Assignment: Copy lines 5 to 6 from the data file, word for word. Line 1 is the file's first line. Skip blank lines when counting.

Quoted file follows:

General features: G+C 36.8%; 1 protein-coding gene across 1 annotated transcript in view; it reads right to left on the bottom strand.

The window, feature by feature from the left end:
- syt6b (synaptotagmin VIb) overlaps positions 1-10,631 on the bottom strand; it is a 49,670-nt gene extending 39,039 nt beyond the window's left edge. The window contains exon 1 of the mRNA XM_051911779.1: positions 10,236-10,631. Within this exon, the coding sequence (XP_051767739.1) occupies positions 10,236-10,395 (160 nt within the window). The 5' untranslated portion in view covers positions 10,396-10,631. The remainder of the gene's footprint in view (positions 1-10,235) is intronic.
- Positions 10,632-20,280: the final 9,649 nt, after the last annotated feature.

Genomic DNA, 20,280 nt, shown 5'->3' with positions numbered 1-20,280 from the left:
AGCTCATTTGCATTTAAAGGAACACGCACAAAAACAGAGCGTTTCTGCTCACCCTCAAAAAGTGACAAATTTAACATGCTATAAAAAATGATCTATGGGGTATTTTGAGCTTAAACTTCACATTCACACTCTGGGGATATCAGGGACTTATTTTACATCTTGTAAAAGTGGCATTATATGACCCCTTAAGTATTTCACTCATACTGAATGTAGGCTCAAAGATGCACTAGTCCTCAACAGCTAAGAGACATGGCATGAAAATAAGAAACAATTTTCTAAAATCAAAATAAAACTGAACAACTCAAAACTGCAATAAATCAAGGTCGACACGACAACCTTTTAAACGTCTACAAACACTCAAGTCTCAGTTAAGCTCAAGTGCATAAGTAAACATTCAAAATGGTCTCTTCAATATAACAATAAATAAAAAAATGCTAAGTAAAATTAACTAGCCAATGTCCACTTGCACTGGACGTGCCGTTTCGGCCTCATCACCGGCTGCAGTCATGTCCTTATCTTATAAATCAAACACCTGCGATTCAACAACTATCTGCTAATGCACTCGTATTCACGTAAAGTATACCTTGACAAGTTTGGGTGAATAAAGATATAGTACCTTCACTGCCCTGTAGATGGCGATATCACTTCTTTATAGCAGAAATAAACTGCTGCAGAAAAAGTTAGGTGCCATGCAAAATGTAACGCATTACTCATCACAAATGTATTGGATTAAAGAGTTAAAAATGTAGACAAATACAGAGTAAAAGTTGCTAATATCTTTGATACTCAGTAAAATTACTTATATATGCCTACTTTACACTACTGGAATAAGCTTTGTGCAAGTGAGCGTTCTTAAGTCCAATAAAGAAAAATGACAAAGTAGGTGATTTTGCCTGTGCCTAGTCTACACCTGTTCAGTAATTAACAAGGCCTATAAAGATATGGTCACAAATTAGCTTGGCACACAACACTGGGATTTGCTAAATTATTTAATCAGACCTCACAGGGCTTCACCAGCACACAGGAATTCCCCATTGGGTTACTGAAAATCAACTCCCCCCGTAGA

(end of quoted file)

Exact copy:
Genomic DNA, 20,280 nt, shown 5'->3' with positions numbered 1-20,280 from the left:
AGCTCATTTGCATTTAAAGGAACACGCACAAAAACAGAGCGTTTCTGCTCACCCTCAAAAAGTGACAAATTTAACATGCTATAAAAAATGATCTATGGGGTATTTTGAGCTTAAACTTCACATTCACACTCTGGGGATATCAGGGACTTATTTTACATCTTGTAAAAGTGGCATTATATGACCCCTTAAGTATTTCACTCATACTGAATGTAGGCTCAAAGATGCACTAGTCCTCAACAGCTAAGAGACATGGCATGAAAATAAGAAACAATTTTCTAAAATCAAAATAAAACTGAACAACTCAAAACTGCAATAAATCAAGGTCGACACGACAACCTTTTAAACGTCTACAAACACTCAAGTCTCAGTTAAGCTCAAGTGCATAAGTAAACATTCAAAATGGTCTCTTCAATATAACAATAAATAAAAAAATGCTAAGTAAAATTAACTAGCCAATGTCCACTTGCACTGGACGTGCCGTTTCGGCCTCATCACCGGCTGCAGTCATGTCCTTATCTTATAAATCAAACACCTGCGATTCAACAACTATCTGCTAATGCACTCGTATTCACGTAAAGTATACCTTGACAAGTTTGGGTGAATAAAGATATAGTACCTTCACTGCCCTGTAGATGGCGATATCACTTCTTTATAGCAGAAATAAACTGCTGCAGAAAAAGTTAGGTGCCATGCAAAATGTAACGCATTACTCATCACAAATGTATTGGATTAAAGAGTTAAAAATGTAGACAAATACAGAGTAAAAGTTGCTAATATCTTTGATACTCAGTAAAATTACTTATATATGCCTACTTTACACTACTGGAATAAGCTTTGTGCAAGTGAGCGTTCTTAAGTCCAATAAAGAAAAATGACAAAGTAGGTGATTTTGCCTGTGCCTAGTCTACACCTGTTCAGTAATTAACAAGGCCTATAAAGATATGGTCACAAATTAGCTTGGCACACAACACTGGGATTTGCTAAATTATTTAATCAGACCTCACAGGGCTTCACCAGCACACAGGAATTCCCCATTGGGTTACTGAAAATCAACTCCCCCCGTAGA